Process – Many people are under the impression that learning is easy. A clear example of this is unaccomplished people who criticize hard working people that have accumulated wealth, even portraying them as bad or malevolent individuals who reached their status by means of manipulation. In reality most of these people learned skills over a long period of time that enabled them to provide a quality service which led to their fortune. Scott Adams who wrote the book Loserthink would probably appreciate me calling that “loser talk”.

Consistency – One of the things you must be quick to learn in your pursuit of mastery, is that every single day you can get better or make a small improvement in the skill you so desire. Also known in the business world as Kaizen. Too often students take an aggressive approach that is often unsustainable and leads to failure. Believe it or not, health is a skill and those who have mastered it have continually exercised habits which incrementally led to their performance and physique. If you can’t do it every day or damn near, maybe it’s not for you.

Frustration – This is something often experienced by beginners in any field. What you must come to understand is that life simply boils down to overcoming struggles, if you are not experiencing challenge there is a good chance you are also not experiencing growth. Learn to view difficulty as not only a good thing but the entire reason you are there, in its absence you should start to sense something needs to change. “Frustration means you think the path is easy”.

Study – When you know a lot about something, not only does it give you a significant advantage over your competition, but it becomes much harder to turn away. As a white belt my lack of knowledge on the subject of Jiu Jitsu could have easily turned me elsewhere had it not been for the captivating idea of learning to dominate and submit a larger and stronger human. From the lower belts on I learned to study on YouTube, dvds (before BJJ Fanatics 😁), watching matches, blogs, forums, but most of all, tournaments. Having an arsenal of knowledge and the practice to go with it, becomes a double edged sword, too much of one and the other side becomes full. Successful people STUDY ALL THE TIME. If you can’t, perhaps you are lazy 😉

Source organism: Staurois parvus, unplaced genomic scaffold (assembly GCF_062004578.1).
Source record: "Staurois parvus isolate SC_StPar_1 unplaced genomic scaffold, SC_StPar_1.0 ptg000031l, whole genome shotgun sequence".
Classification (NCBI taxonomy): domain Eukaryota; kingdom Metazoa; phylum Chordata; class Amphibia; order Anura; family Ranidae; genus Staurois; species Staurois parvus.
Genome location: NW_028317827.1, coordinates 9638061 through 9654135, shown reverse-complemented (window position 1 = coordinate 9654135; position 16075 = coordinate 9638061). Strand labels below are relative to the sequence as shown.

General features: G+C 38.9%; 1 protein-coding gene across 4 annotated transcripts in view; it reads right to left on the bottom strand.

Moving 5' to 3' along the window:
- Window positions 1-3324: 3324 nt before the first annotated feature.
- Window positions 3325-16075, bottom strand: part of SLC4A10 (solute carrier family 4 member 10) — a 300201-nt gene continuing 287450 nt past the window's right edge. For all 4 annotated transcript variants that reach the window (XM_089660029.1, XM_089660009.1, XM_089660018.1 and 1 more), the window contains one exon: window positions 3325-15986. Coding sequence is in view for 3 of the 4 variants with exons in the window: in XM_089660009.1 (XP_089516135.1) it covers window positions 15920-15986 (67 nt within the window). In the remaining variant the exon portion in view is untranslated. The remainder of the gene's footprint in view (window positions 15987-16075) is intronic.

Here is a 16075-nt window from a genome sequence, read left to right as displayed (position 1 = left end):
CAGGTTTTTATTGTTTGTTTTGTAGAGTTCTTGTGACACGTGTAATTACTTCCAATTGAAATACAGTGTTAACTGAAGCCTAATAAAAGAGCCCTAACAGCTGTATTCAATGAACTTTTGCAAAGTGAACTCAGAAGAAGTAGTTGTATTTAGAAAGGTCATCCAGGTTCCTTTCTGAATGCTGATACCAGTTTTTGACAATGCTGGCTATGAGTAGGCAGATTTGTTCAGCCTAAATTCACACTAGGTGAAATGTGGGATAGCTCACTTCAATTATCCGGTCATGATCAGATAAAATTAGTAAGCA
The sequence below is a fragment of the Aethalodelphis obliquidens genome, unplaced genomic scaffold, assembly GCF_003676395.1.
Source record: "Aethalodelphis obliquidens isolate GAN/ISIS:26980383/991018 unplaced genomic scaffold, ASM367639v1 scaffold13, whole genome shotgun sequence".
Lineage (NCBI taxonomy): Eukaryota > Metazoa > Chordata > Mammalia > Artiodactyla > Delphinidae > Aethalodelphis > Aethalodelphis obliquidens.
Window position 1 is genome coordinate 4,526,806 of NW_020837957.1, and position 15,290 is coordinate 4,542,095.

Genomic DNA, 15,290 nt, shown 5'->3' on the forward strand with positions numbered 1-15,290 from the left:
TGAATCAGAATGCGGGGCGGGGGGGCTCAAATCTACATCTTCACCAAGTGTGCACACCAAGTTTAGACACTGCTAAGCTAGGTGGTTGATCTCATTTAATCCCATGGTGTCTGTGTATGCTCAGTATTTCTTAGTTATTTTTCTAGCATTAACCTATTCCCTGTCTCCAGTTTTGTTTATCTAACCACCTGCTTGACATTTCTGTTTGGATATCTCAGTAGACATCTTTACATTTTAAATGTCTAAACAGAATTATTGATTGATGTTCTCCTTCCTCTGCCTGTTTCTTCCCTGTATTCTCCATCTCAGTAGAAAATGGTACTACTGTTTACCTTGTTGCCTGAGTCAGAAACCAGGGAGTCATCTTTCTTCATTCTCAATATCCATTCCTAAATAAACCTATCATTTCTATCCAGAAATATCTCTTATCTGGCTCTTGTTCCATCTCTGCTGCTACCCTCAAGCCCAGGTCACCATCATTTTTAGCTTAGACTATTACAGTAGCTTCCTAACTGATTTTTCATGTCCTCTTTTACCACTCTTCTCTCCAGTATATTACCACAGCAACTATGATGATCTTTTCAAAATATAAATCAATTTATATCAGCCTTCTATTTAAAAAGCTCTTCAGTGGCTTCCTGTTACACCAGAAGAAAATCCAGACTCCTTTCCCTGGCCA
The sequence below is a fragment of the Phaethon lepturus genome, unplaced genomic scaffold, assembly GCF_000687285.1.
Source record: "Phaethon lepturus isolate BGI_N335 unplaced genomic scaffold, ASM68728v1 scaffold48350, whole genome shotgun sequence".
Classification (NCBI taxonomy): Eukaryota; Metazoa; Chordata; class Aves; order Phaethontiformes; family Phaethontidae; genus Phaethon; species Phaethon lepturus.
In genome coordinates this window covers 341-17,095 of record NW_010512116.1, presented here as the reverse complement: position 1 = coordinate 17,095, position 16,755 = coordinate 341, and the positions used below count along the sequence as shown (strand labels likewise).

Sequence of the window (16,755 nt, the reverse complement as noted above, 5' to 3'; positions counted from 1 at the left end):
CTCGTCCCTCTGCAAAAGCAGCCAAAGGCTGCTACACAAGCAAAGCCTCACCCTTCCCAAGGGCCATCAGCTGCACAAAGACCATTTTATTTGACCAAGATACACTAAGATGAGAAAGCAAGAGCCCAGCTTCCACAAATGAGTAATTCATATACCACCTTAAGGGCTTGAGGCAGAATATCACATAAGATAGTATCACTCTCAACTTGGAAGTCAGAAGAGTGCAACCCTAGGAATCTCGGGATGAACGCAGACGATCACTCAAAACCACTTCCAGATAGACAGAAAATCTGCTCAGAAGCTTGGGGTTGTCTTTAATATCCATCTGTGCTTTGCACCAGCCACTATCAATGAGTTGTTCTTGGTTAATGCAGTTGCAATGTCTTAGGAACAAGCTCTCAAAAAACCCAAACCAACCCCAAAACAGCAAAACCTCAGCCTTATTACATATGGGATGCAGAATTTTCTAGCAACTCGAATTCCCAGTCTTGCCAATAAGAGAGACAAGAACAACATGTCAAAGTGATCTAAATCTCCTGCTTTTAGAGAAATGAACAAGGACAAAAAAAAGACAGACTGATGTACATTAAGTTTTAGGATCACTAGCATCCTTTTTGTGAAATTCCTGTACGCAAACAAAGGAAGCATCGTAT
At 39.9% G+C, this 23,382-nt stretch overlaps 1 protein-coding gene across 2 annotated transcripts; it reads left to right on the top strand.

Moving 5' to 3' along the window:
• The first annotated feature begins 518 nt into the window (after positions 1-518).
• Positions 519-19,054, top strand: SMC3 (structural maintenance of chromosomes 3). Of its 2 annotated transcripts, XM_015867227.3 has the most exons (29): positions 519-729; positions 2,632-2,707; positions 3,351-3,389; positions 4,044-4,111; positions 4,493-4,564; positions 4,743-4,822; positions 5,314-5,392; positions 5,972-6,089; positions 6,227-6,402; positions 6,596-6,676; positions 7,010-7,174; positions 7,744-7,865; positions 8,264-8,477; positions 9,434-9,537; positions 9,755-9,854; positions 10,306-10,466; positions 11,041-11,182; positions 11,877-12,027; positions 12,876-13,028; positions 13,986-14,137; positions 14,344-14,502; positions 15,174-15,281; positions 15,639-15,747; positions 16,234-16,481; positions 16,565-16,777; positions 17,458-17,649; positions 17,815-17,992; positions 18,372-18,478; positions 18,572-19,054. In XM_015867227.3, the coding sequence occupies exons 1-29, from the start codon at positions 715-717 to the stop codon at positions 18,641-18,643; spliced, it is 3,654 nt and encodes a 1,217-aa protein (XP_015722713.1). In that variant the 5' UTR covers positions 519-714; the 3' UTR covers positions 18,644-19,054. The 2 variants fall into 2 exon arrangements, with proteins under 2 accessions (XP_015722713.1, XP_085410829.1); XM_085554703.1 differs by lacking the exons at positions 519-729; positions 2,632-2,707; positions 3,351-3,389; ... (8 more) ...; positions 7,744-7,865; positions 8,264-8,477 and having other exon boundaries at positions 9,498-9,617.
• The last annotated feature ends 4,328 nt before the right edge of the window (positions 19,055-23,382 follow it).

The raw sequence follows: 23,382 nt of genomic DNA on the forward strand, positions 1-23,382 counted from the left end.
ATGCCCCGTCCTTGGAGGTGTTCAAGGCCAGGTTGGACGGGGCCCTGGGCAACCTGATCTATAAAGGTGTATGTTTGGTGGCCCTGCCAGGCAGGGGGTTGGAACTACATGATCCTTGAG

Putting it all together – Ultimately for you to be good at anything and experience success it is going to be fucking hard. The people you see with the body, the money, skill, or relationships you want work very hard for a long period of time until they reach their goals. It means embracing a lifestyle of education and discipline where you can always look back at yourself one or two years ago and say “Wow, I was garbage back then”. The alternative is to be comfortable and stay where you are while continuing to make excuses for why your diet didn’t work, why you lost, why someone else got the promotion while you got laid off. For you to be rewarded like the few who do, you will have to work really hard for a long time and be relentlessly obsessed with whatever it is you pursue. Only then can you look back with pride of what you’ve accomplished versus trying to dull your memory with gluttony, drugs and alcohol.